It's easy to see the new A4 in the Car of the Year top 10.

When the honour roll is called for our Car of the Year judging in December, I will be very surprised if the Audi A4 is not among the 10 contenders for 2016. It's that sort of car.

The new A4 is refined and classy. It's not as sporty as the latest BMW 3 Series, or as rock-solid on the road as the latest C-Class from Mercedes-Benz, but it does everything very well.

It could be a bit cheaper, since the petrol turbo quattro lined up for The Tick is just on $70,000 before options and on-roads, but it's not as costly as many and gives a lot of enjoyment for the money.

Pleasant is a word that can be taken two ways but the A4 is a pleasant place to be and a very pleasant way to cover kilometres. There is little to fault and much to like.

For me, the A4 makes choosing a car at the bottom of the luxury sector even harder. This is where the German brands get earnest about their cars and where the serious shopper is spoiled for choice in Australia.

For as far back as I can remember it was the 3 Series that ruled, then the C-Class spoiled the show for BMW. Now Audi's making the big move with the A4.

When I get to the car I reckon I know what to expect. It's like a Volkswagen Passat, with bling, right?

But that's way wrong because the two cars, although coming from the same extended German family and with similar dimensions, could not be more different. Even their mechanical platforms are different.

There is a lot of hidden gear that makes the car better than I expect.

From the initial settling into the driver's seat, I can see and feel the difference. The top of the dashboard is lower than in the Passat, the shape and finishing of the dash itself is different, even the shape, support and covering of the seats is a big step up.

The reason is that the A4 is built from (pardon the tech-speak) VW's MLB platform. In contrast, the Golf, Passat and nearly two dozen others use the MQB underpinnings.

The obvious difference is that the former is for north-south engine installations but there is much more.

The MLB package is used all the way up to the Audi Q7 and Porsche Cayenne and a bunch of heavyweight luxury cars. That means the basics are over-engineered for the A4, which is the starter car in the MLB range.

So there is a lot of hidden gear that makes the car better than I expect, and better than a Passat, from the sound insulation to the workings of the suspension.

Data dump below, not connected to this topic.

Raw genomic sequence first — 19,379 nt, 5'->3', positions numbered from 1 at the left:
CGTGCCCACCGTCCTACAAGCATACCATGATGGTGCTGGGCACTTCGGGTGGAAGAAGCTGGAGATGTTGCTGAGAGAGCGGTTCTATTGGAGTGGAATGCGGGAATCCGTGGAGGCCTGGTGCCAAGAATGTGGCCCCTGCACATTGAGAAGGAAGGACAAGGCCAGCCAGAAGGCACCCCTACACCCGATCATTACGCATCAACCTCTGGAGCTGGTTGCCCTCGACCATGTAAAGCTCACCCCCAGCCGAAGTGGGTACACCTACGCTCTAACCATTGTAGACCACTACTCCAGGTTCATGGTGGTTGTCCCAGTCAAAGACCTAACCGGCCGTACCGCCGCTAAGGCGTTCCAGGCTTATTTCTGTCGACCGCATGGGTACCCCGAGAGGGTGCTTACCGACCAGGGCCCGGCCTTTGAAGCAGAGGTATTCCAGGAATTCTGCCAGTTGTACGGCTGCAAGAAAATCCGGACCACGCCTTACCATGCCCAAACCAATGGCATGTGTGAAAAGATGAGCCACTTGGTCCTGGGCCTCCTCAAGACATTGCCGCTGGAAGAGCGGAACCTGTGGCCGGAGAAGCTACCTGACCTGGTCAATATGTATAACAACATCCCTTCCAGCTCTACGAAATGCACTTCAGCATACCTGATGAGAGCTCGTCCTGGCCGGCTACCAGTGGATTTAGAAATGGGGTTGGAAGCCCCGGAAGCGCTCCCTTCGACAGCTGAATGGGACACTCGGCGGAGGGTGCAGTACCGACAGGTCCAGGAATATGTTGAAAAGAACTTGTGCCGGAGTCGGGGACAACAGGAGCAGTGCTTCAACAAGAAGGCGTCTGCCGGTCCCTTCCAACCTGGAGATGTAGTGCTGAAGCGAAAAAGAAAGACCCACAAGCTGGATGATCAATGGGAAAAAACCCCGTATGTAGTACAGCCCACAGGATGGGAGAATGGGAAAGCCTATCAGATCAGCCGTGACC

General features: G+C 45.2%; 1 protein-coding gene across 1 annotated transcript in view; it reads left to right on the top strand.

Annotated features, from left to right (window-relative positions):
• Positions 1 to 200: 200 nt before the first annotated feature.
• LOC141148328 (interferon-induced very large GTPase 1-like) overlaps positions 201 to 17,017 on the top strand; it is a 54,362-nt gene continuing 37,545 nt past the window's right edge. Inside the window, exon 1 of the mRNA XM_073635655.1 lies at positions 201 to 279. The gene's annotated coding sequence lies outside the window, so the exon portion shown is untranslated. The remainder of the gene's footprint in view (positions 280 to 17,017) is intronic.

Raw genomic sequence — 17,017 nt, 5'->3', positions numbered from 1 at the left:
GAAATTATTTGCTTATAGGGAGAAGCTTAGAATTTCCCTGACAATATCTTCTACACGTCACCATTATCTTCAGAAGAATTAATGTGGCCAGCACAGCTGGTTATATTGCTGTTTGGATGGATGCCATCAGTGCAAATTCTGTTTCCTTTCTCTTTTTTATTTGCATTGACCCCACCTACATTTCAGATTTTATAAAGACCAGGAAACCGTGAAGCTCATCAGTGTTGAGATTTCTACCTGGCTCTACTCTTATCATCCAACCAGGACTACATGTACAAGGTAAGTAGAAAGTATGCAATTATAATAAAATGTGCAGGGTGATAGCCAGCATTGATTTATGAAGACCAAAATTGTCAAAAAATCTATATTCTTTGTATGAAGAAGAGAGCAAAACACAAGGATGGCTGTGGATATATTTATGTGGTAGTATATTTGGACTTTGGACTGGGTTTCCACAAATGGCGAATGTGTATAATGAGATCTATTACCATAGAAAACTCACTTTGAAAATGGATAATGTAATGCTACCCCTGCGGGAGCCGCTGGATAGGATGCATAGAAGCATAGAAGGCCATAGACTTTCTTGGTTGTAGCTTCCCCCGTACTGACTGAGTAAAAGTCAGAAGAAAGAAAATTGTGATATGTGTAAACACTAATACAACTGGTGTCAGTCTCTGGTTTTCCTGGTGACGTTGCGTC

The shape is not hugely different unless you're an A4 follower but the body has been modernised and there is a little more usable space inside.

The boot is big and outward vision, at a time when so many cars are pinched at the back, is good and helpful for easy parking.

The punchier of two petrol turbo engines available for the car is both strong and efficient, which means solid performance and impressive economy.

Audi extracts 185kW with a combination of direct fuel injection and the turbocharger and claims 6.3L/100km. In country touring I got an even better fuel return, still with the excellent overtaking shove that comes with 370Nm.

The real job is done in the cabin, which is a great place to travel.

I'm not a huge believer in quattro drive unless you have big power or very greasy roads. However, the new A4 is well balanced and the suspension package — with 19-inch alloys and sports tuning in this car — combines good grip with solid feel through the steering.

It's not a hot rod in corners but good enough for the job. It will crank up to 100km/h in only 5.8 seconds, which is good for the class.

There is not much to like on the towing front and the spare is only a space-saver.

The real job is done in the cabin, which is a great place to travel. The finishing is first-class, the audio is good and the multimedia package and screen work well.

I love the virtual dashboard, which puts all the information — up to a full-width satnav image — directly ahead of the driver.

Thanks to a big suite of passive safety gear, the new A4 is an easy five-star winner in ANCAP testing. There are active cruise control, blind-spot warning and such breakthroughs as three types of auto safety braking and an "exit warning" to prevent opening a door into the path of a vehicle — or cyclist.